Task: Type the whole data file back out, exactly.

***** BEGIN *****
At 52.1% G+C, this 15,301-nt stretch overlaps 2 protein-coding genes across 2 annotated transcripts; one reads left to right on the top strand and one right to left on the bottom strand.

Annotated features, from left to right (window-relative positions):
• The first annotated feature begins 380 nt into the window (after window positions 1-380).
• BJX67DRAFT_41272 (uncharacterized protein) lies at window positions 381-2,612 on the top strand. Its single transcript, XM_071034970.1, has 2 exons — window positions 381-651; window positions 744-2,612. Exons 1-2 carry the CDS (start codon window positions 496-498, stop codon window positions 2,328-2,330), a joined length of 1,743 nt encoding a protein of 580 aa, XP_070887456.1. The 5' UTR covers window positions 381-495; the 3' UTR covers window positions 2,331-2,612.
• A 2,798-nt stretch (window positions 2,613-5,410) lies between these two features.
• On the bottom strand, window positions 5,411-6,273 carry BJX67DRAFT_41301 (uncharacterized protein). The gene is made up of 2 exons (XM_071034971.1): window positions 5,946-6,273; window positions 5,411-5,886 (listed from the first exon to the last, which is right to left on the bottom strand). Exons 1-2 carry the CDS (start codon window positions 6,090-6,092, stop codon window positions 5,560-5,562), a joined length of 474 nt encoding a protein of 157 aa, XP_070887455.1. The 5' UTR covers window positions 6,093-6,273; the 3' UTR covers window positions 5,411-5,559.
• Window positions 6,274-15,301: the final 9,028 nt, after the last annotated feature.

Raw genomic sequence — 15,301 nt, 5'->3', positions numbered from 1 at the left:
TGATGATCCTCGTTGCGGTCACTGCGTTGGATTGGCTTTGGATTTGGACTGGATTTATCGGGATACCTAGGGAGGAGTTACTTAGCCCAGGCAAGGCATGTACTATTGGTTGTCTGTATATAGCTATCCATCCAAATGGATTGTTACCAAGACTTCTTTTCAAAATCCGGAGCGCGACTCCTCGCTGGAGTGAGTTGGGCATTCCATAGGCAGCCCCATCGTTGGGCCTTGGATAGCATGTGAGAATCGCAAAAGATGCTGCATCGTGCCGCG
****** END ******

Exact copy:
At 52.1% G+C, this 15,301-nt stretch overlaps 2 protein-coding genes across 2 annotated transcripts; one reads left to right on the top strand and one right to left on the bottom strand.

Annotated features, from left to right (window-relative positions):
• The first annotated feature begins 380 nt into the window (after window positions 1-380).
• BJX67DRAFT_41272 (uncharacterized protein) lies at window positions 381-2,612 on the top strand. Its single transcript, XM_071034970.1, has 2 exons — window positions 381-651; window positions 744-2,612. Exons 1-2 carry the CDS (start codon window positions 496-498, stop codon window positions 2,328-2,330), a joined length of 1,743 nt encoding a protein of 580 aa, XP_070887456.1. The 5' UTR covers window positions 381-495; the 3' UTR covers window positions 2,331-2,612.
• A 2,798-nt stretch (window positions 2,613-5,410) lies between these two features.
• On the bottom strand, window positions 5,411-6,273 carry BJX67DRAFT_41301 (uncharacterized protein). The gene is made up of 2 exons (XM_071034971.1): window positions 5,946-6,273; window positions 5,411-5,886 (listed from the first exon to the last, which is right to left on the bottom strand). Exons 1-2 carry the CDS (start codon window positions 6,090-6,092, stop codon window positions 5,560-5,562), a joined length of 474 nt encoding a protein of 157 aa, XP_070887455.1. The 5' UTR covers window positions 6,093-6,273; the 3' UTR covers window positions 5,411-5,559.
• Window positions 6,274-15,301: the final 9,028 nt, after the last annotated feature.

Raw genomic sequence — 15,301 nt, 5'->3', positions numbered from 1 at the left:
TGATGATCCTCGTTGCGGTCACTGCGTTGGATTGGCTTTGGATTTGGACTGGATTTATCGGGATACCTAGGGAGGAGTTACTTAGCCCAGGCAAGGCATGTACTATTGGTTGTCTGTATATAGCTATCCATCCAAATGGATTGTTACCAAGACTTCTTTTCAAAATCCGGAGCGCGACTCCTCGCTGGAGTGAGTTGGGCATTCCATAGGCAGCCCCATCGTTGGGCCTTGGATAGCATGTGAGAATCGCAAAAGATGCTGCATCGTGCCGCG